The Pharmaceutical Information Officer of the Liberia Medicine Health Products Regulatory Authority or LMHRA says key focus of the Authority is to re-establish its quality control laboratory that was burned in May 2017 along with the National Drugs Service warehouse at the JFK hospital.
Juwe D. Kercula says the United States Government provided some mini lab that they have been using to analyze drugs sample, while complicated cases are usually flown out of the country to make sure they meet requisite standard.
“Our focus is that the Laboratory that was burned be re-established fully and functional; we lost equipment that we can use to analyze drugs. The World Bank came in and made some commitment in providing some laboratory equipment for us, and the Government of Liberia made some commitment too, to help us get our LAB started’, he explains.
He discloses that they are in the process of completing ongoing renovation process to subsequently install equipment donated, adding that that outside the laboratory, it would be very difficult to conduct accurate laboratory test, while sending drug samples out of the country is very costly.
Mr. Kercula continues that another key thing is to improve medicine information for public safety, noting that all Liberians take medicine when they are sick, but they do not know if the medicine reached the required standard.
“We have to educate the public and we have the LMHRA to regulate pharmaceuticals to make sure that only good quality medication comes into the country, however, there are some people who bring in some medication that are sub-standard and it will endanger our health”, he warns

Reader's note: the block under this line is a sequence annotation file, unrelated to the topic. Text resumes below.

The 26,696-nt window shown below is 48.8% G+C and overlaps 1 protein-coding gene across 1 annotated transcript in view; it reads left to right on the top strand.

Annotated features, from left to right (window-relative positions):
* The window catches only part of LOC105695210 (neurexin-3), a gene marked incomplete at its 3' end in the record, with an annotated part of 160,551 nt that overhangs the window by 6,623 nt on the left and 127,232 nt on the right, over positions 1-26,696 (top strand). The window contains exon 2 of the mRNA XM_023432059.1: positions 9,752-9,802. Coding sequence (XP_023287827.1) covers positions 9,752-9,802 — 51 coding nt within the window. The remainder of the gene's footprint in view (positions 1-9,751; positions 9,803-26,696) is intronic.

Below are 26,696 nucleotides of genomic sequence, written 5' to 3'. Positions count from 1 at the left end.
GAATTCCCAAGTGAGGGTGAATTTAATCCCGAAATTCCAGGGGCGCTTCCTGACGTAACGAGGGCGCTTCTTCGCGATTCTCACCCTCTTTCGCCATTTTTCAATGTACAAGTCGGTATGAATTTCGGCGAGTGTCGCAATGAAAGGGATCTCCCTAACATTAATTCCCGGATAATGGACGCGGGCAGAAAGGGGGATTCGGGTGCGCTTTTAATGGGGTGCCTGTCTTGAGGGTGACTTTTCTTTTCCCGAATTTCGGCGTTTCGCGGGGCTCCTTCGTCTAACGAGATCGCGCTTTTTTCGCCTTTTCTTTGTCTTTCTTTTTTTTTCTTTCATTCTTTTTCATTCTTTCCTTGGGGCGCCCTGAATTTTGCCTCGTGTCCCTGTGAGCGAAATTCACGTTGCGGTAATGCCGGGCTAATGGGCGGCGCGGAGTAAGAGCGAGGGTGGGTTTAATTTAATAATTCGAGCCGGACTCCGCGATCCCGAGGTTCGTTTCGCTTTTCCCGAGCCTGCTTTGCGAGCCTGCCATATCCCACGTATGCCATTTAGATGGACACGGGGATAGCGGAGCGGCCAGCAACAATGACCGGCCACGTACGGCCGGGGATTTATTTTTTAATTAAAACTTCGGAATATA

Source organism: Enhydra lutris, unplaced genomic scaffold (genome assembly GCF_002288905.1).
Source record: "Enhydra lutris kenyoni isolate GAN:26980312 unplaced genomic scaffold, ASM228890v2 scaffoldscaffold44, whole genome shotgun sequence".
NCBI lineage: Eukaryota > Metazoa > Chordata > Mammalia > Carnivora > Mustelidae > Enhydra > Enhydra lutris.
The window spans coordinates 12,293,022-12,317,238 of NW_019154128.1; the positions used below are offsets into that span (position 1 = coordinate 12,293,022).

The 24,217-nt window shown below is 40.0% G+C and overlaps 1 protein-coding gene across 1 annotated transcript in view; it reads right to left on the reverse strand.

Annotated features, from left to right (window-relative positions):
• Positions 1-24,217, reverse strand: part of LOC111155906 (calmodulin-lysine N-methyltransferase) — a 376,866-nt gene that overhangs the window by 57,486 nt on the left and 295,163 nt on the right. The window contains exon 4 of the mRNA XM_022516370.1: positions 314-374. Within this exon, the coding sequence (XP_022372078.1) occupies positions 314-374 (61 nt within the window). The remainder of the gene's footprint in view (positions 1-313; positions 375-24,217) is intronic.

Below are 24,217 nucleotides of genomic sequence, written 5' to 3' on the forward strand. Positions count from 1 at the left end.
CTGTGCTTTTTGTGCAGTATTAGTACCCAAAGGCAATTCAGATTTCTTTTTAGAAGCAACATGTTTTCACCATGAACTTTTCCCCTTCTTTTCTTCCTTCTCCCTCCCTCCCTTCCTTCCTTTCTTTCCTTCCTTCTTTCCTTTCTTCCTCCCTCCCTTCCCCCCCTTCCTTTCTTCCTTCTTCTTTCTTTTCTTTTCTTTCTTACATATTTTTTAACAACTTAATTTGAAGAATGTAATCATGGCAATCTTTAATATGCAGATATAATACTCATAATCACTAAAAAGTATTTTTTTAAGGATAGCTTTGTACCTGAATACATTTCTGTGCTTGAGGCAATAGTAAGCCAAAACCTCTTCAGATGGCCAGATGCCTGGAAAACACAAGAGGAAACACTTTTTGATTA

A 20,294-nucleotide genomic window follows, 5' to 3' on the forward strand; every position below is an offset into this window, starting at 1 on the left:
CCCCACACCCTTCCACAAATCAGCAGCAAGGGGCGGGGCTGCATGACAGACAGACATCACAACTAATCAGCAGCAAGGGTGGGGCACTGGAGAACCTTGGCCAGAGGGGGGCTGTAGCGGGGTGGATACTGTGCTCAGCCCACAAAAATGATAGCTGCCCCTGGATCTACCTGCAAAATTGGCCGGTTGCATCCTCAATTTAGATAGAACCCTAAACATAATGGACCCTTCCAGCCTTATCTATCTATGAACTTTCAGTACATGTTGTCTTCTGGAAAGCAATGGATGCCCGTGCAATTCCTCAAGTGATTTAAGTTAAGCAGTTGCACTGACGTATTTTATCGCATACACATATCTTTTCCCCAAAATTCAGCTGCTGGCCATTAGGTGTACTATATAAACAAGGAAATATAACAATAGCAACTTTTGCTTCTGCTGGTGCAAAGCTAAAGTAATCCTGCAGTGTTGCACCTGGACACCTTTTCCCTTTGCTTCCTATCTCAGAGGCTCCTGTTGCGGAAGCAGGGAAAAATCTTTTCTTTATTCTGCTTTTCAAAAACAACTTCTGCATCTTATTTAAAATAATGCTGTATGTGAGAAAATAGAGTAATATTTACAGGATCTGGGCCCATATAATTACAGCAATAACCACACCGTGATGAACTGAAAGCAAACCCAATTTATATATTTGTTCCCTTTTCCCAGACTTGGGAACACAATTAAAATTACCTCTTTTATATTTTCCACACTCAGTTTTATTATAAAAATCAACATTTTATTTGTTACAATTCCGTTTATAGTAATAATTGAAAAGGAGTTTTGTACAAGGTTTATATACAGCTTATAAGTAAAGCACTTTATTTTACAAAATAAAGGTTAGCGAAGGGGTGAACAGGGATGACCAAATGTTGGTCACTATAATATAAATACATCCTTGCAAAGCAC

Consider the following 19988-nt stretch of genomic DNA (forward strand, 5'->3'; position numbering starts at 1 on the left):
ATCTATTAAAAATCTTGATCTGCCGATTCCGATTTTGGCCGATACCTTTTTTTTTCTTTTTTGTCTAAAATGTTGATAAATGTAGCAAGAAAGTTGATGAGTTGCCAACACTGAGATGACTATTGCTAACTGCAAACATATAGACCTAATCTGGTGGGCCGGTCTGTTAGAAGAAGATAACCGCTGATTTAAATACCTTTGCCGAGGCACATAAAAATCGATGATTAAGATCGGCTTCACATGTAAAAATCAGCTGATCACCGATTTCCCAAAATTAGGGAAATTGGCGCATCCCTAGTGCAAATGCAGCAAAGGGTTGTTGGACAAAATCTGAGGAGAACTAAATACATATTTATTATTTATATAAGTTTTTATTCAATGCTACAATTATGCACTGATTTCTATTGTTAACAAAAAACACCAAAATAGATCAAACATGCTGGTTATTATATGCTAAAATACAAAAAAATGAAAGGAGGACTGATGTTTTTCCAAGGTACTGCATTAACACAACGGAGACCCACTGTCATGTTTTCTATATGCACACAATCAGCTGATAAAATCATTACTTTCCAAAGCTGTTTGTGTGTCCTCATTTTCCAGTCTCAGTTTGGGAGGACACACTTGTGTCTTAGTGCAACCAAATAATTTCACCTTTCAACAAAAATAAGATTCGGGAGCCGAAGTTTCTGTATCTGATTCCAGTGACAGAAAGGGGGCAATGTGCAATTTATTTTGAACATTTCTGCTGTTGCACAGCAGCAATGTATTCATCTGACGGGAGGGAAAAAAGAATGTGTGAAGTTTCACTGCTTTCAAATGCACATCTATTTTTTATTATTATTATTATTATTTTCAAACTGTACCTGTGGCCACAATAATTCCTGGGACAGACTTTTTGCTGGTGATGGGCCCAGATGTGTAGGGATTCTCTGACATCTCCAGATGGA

According to him, since October 2016 they have not been able to carry out public awareness on how to take medicine and what kind of medicine to take because of low budgetary allotment, stressing the need budgetary support to enable them get out and educate the public through various community radio stations across the country.
Juwe explains that LMHRA would conduct post-market surveillance, which is to monitor quality of medicines that come on the Liberian market, including routine inspection for sub-standard medicines.
The market here is flooded with sub-standard and expired drugs brought to the country from the subregion, including Guinea, Sierra Leone, Nigeria as well as India. These drugs are poorly stored and exposed in the sun, which often affect their potency, and create further complication for the public as they are often taken over the counter with no professional prescription from medical personnel.
By Ethel A. Tweh -Editing by Jonathan Browne